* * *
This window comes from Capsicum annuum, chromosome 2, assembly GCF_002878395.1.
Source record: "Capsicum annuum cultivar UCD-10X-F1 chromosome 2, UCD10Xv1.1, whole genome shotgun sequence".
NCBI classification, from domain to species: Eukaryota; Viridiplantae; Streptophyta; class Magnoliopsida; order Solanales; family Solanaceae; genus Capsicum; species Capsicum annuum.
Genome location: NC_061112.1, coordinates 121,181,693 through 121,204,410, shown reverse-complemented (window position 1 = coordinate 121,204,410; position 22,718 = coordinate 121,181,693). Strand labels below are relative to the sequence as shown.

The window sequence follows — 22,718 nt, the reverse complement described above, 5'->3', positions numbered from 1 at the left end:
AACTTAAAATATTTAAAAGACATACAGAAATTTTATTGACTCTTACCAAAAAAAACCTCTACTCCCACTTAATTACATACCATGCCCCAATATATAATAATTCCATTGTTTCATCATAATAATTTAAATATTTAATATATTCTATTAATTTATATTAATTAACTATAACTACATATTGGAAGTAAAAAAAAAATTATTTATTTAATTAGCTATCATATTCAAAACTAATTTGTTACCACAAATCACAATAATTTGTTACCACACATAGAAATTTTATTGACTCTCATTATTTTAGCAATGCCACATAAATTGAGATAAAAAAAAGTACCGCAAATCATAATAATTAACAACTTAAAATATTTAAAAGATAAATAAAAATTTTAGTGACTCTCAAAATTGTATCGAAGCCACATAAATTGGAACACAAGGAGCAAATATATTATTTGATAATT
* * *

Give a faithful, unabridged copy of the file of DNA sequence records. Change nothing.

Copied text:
This window comes from Capsicum annuum, chromosome 2, assembly GCF_002878395.1.
Source record: "Capsicum annuum cultivar UCD-10X-F1 chromosome 2, UCD10Xv1.1, whole genome shotgun sequence".
NCBI classification, from domain to species: Eukaryota; Viridiplantae; Streptophyta; class Magnoliopsida; order Solanales; family Solanaceae; genus Capsicum; species Capsicum annuum.
Genome location: NC_061112.1, coordinates 121,181,693 through 121,204,410, shown reverse-complemented (window position 1 = coordinate 121,204,410; position 22,718 = coordinate 121,181,693). Strand labels below are relative to the sequence as shown.

The window sequence follows — 22,718 nt, the reverse complement described above, 5'->3', positions numbered from 1 at the left end:
AACTTAAAATATTTAAAAGACATACAGAAATTTTATTGACTCTTACCAAAAAAAACCTCTACTCCCACTTAATTACATACCATGCCCCAATATATAATAATTCCATTGTTTCATCATAATAATTTAAATATTTAATATATTCTATTAATTTATATTAATTAACTATAACTACATATTGGAAGTAAAAAAAAAATTATTTATTTAATTAGCTATCATATTCAAAACTAATTTGTTACCACAAATCACAATAATTTGTTACCACACATAGAAATTTTATTGACTCTCATTATTTTAGCAATGCCACATAAATTGAGATAAAAAAAAGTACCGCAAATCATAATAATTAACAACTTAAAATATTTAAAAGATAAATAAAAATTTTAGTGACTCTCAAAATTGTATCGAAGCCACATAAATTGGAACACAAGGAGCAAATATATTATTTGATAATT